"blessings on your courage to-day! If what might have happened so
easily had occurred, I could never have looked upon the sea again
without a shudder. I should have been tormented by a horrible memory
all my life. It was brave and noble—"
"Oh, hush!" he said angrily. "I won't hear another word about it even
from you. I'm not brave and noble. I went because I was compelled to
go; I hated to go. I hate the girl, and have more reason now than ever.
If we had both drowned, no doubt there would have been less trouble in
the world. There would have been one lawyer the less, and a coquette
extinguished. Now we shall both prey on society in our different ways
"Jack, you are in an awful mood to-day."
"I am; never was in a worse."
"Having so narrowly escaped death, you ought to be subdued and
"On the contrary, I'm inclined to profanity. Excuse me; don't wish any
dessert. I'll try a walk and a cigar. You will now be glad to be rid of
me on any terms."
"Stay, Jack. See, Miss Van Tyne has so far recovered as to come down.
She looked unutterable things at you as she entered."
"Of course she did. Very few of her thoughts concerning me or other
young men would sound well if uttered. Tell your friends to let this
topic alone, or I shall be rude to them," and without a glance toward
the girl he had rescued he left the dining-room.
"Well, well," murmured Mrs. Alston, "I never saw Jack in such a mood
before. It is quite as unaccountable as Miss Tyne's recklessness. I
wonder what is the matter with HIM."
Ackland was speedily driven back from his walk by the rain, which fact
he did not regret, for he found himself exhausted and depressed.
Seeking a retired piazza in order to be alone, he sat down with his hat
drawn over his eyes and smoked furiously. Before very long, however, he
was startled out of a painful revery by a timid voice saying:
"Mr. Ackland, won't you permit me to thank you?"
He rose. Miss Van Tyne stood before him with outstretched hand. He did
not notice it, but bowing coldly, said:
"Please consider that you have thanked me and let the subject drop."
"Do not be so harsh with me," she pleaded. "I cannot help it if you
are. Mr. Ackland, you saved my life."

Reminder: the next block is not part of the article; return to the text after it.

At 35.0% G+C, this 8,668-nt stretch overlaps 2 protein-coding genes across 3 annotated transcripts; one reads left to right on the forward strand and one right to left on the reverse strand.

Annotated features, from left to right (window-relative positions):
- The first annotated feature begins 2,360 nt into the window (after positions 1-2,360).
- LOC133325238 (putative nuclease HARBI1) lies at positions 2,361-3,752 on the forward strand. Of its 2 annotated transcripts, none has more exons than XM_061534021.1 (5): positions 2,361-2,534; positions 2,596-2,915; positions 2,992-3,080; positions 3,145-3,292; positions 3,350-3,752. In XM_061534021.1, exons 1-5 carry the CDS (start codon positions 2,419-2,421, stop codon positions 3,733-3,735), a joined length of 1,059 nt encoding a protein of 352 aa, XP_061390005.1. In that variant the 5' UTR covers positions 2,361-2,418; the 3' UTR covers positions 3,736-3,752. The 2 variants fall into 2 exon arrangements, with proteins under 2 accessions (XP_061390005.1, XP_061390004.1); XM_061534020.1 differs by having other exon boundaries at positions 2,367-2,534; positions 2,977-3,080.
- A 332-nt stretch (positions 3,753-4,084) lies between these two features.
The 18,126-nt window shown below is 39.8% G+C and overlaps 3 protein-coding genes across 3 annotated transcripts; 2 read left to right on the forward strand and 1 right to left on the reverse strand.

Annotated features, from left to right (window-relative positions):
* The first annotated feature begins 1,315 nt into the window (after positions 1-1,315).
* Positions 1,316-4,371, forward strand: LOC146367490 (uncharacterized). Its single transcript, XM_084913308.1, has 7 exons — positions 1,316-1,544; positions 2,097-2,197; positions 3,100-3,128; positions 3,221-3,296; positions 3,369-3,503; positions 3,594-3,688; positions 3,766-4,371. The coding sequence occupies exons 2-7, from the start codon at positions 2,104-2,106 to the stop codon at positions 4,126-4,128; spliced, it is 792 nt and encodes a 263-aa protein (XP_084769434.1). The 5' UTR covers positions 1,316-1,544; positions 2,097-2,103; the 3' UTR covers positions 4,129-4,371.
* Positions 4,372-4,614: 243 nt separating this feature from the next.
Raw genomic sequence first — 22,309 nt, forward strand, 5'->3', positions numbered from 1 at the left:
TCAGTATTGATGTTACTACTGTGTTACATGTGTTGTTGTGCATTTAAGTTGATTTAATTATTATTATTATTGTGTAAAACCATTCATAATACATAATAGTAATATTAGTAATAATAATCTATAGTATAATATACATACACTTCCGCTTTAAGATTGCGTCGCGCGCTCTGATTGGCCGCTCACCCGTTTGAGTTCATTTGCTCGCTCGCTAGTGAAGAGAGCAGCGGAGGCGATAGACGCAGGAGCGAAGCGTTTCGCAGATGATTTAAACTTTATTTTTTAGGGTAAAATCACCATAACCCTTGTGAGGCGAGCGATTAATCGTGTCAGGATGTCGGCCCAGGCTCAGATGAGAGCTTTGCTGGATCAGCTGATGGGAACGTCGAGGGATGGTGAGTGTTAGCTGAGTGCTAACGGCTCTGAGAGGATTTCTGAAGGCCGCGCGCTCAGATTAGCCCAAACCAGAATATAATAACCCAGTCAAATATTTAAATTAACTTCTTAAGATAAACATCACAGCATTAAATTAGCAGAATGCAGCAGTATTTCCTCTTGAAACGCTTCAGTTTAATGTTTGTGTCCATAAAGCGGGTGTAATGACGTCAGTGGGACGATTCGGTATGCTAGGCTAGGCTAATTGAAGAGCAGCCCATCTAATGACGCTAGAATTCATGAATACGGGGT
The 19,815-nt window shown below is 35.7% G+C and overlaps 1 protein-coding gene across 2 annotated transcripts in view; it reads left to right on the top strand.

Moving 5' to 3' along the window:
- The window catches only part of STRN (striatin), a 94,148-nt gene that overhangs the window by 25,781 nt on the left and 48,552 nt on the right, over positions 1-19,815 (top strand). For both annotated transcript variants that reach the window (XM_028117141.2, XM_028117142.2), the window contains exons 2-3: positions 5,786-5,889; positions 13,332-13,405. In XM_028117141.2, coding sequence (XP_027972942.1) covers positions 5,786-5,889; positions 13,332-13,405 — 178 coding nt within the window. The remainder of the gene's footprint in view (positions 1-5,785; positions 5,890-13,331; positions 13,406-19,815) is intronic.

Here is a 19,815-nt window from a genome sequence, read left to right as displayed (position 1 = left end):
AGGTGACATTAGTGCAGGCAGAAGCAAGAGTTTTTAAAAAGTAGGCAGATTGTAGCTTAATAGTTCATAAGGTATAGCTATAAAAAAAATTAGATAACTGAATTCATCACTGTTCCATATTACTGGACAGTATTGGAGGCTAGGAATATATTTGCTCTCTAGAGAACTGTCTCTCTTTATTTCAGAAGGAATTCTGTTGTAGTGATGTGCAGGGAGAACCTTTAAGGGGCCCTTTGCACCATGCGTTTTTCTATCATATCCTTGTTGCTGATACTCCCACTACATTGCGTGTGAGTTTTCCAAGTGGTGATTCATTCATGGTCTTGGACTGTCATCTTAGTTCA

"And possibly you think that it is scarcely worth saving."
"Possibly your own conscience suggested that thought to you."
"You are heartless," she burst out indignantly. He began to laugh.
"That's a droll charge for you to make," he said.
She looked at him steadfastly for a moment, and then murmured: "You are
thinking of your friend, Mr. Munson."
"That would be quite natural. How many more can you think of?"
"You are indeed unrelenting," she faltered, tears coming into her eyes;
"but I cannot forget that but for you I should now be out there"—and
she indicated the sea by a gesture, then covered her face with her
hands, and shuddered.
"Do not feel under obligations. I should have been compelled to do as
much for any human being. You seem to forget that I stood an even
chance of being out there with you, and that there was no more need of
the risk than there was that my best friend's life should be blight—"
"You—you out there?" she cried, springing toward him and pointing to
"Certainly. You cannot suppose that having once found you, I could come
ashore without you. As it was, my strength was rapidly giving way, and
were it not for the rope—"
"Oh, forgive me," she cried passionately, seizing his hand in spite of
him. "It never entered my mind that you could drown. I somehow felt
that nothing could harm you. I was reckless—I didn't know what I was
doing—I don't understand myself any more. Please—please forgive me,
or I shall not sleep to-night."
"Certainly," he said lightly, "if you will not refer to our little
"Please don't speak in that way," she sighed, turning away.
"I have complied with your request."
"I suppose I must be content," she resumed sadly. Then turning her head
slowly toward him she added hesitatingly: "Will you forgive me for—for
treating your friend—"
"No," he replied, with such stern emphasis that she shrank from him and
"You are indeed heartless," she faltered, as she turned to leave him.
"Miss Van Tyne," he said indignantly, "twice you have charged me with
being heartless. Your voice and manner indicate that I would be
unnatural and unworthy of respect were I what you charge. In the name
of all that's rational what does this word 'heartless' mean to you?
Where was your heart when you sent my friend away so wretched and
humbled that he is virtually seeking the death from which you are so
glad to escape?"
"I did not love him," she protested faintly.
He laughed bitterly, and continued, "Love! That's a word which I
believe has no meaning for you at all, but it had for him. You are a
remarkably clever woman, Miss Van Tyne. You have brains in abundance.
See, I do you justice. What is more, you are beautiful and can be so
fascinating that a man who believed in you might easily worship you.
You made him believe in you. You tried to beguile me into a condition
that with my nature would be ruin indeed. You never had the baby plea
of a silly, shallow woman. I took pains to find that out the first
evening we met. In your art of beguiling an honest, trusting man you